If you’ve got the patience to do so, a great option is to experiment with different combinations of the individual ingredients mentioned above to create your own custom pre workout that gives you exactly what you’re looking for, without the crash.
If you would rather take a supplement that comes with several crash-free ingredients combined (that likely tastes a lot better than one you would make yourself), here are three recommendations:
This product contains citrulline, beta-alanine, and creatine in relatively high doses to help with strength, pump, and stamina. This pre workout also has added B12 and Magnesium which will provide energy and improve hydration through your workout.
As an added bonus, this product has the Informed Choice Checkmark making it safe for drug-tested athletes, and uses no artificial colors or dyes.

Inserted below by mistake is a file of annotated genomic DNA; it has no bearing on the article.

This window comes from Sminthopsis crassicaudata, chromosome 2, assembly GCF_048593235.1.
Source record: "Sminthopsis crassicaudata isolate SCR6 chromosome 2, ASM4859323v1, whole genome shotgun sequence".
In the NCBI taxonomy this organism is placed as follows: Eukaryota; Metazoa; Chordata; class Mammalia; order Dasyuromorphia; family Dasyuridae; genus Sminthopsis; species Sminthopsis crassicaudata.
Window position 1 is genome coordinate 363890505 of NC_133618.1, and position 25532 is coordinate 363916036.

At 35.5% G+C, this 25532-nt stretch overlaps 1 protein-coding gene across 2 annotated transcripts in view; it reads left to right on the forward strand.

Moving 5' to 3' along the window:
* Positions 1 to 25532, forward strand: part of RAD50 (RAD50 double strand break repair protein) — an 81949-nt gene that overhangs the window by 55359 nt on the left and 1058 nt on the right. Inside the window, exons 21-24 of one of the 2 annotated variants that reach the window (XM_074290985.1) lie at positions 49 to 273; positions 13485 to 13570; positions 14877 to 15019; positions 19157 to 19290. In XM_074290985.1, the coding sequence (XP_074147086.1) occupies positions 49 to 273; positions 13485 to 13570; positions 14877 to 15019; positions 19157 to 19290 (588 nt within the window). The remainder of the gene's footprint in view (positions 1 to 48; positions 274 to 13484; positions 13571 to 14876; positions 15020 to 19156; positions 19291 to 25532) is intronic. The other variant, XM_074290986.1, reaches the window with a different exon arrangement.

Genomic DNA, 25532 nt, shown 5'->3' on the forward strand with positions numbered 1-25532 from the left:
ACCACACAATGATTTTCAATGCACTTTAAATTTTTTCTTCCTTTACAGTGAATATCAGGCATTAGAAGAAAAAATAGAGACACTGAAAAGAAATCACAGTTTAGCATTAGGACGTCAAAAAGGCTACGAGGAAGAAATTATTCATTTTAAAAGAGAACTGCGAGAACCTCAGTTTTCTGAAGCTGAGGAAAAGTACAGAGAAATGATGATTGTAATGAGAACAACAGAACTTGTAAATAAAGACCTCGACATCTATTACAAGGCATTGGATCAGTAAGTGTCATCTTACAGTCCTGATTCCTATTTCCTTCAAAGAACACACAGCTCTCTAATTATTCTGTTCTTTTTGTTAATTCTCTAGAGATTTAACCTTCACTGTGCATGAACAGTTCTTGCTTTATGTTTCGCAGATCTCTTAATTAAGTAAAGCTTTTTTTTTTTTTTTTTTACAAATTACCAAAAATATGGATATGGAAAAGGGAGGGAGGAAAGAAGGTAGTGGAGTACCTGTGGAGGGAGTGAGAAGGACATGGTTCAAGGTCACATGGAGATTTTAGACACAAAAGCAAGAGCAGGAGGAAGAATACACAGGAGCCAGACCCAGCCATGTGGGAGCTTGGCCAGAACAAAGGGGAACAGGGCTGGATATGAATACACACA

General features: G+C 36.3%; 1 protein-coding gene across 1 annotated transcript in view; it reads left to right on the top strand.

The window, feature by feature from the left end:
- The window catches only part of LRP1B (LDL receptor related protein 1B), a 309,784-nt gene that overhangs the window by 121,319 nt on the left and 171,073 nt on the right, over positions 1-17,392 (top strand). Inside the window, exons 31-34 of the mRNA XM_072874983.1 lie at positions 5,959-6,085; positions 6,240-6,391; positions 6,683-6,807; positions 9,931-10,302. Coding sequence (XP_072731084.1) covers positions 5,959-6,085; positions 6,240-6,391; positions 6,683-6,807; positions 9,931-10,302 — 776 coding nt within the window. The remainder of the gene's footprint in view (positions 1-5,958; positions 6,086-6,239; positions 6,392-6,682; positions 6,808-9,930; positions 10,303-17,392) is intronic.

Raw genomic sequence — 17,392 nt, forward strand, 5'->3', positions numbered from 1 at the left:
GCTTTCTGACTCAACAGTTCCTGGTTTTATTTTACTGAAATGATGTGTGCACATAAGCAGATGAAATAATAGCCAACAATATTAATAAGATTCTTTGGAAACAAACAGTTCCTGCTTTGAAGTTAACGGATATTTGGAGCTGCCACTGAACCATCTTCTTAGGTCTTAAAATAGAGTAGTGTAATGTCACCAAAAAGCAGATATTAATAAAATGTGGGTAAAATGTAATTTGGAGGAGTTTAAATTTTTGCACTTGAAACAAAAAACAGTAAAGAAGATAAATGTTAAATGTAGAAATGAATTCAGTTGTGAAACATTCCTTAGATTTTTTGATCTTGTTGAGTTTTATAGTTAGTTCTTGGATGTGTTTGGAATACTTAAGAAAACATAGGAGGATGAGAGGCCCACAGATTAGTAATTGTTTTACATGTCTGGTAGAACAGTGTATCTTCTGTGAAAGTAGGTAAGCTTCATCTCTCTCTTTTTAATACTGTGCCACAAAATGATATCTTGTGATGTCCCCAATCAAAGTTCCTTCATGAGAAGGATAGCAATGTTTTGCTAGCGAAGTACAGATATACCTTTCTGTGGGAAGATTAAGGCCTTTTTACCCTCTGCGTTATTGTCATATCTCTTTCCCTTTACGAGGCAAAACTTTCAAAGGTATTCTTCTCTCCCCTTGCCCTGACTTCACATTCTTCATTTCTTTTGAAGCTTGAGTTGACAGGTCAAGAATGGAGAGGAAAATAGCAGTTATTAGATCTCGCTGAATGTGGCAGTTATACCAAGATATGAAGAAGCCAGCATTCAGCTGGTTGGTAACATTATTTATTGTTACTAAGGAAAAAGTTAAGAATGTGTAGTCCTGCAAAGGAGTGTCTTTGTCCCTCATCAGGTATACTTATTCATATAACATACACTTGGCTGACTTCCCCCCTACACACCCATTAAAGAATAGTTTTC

This product will be great for pump, offering 5g of citrulline per serving plus 2g of arginine (which offers similar benefits). This product also contains 1000mg of beetroot powder per serving to help with additional blood flow and muscle contraction.
You can take up to 2 scoops of this product if you want the full clinical dose of beetroot powder, but you’ll likely see great pump and endurance benefits from just one.
Four Sigmatic offers a variety of products and blends, but three specific ones I want to highlight are: Cordyceps Elixir, Lion’s Mane Elixir, and the Focus Blend.
The Cordyceps Elixir offers 1500mg of cordyceps per serving which is one of the highest dosed cordyceps products available, from a company that focuses on quality and purity.
The Lion’s Mane Elixir has 1500mg of Lion’s Mane per serving, well within the clinically studied dose range and certain to give you excellent natural energy and mental focus without the caffeine.
The third option, The Focus Blend, contains lower doses of Lion’s Mane and Cordyceps (at 500mg and 250mg, respectively), but is an option that combines both ingredients without any caffeine.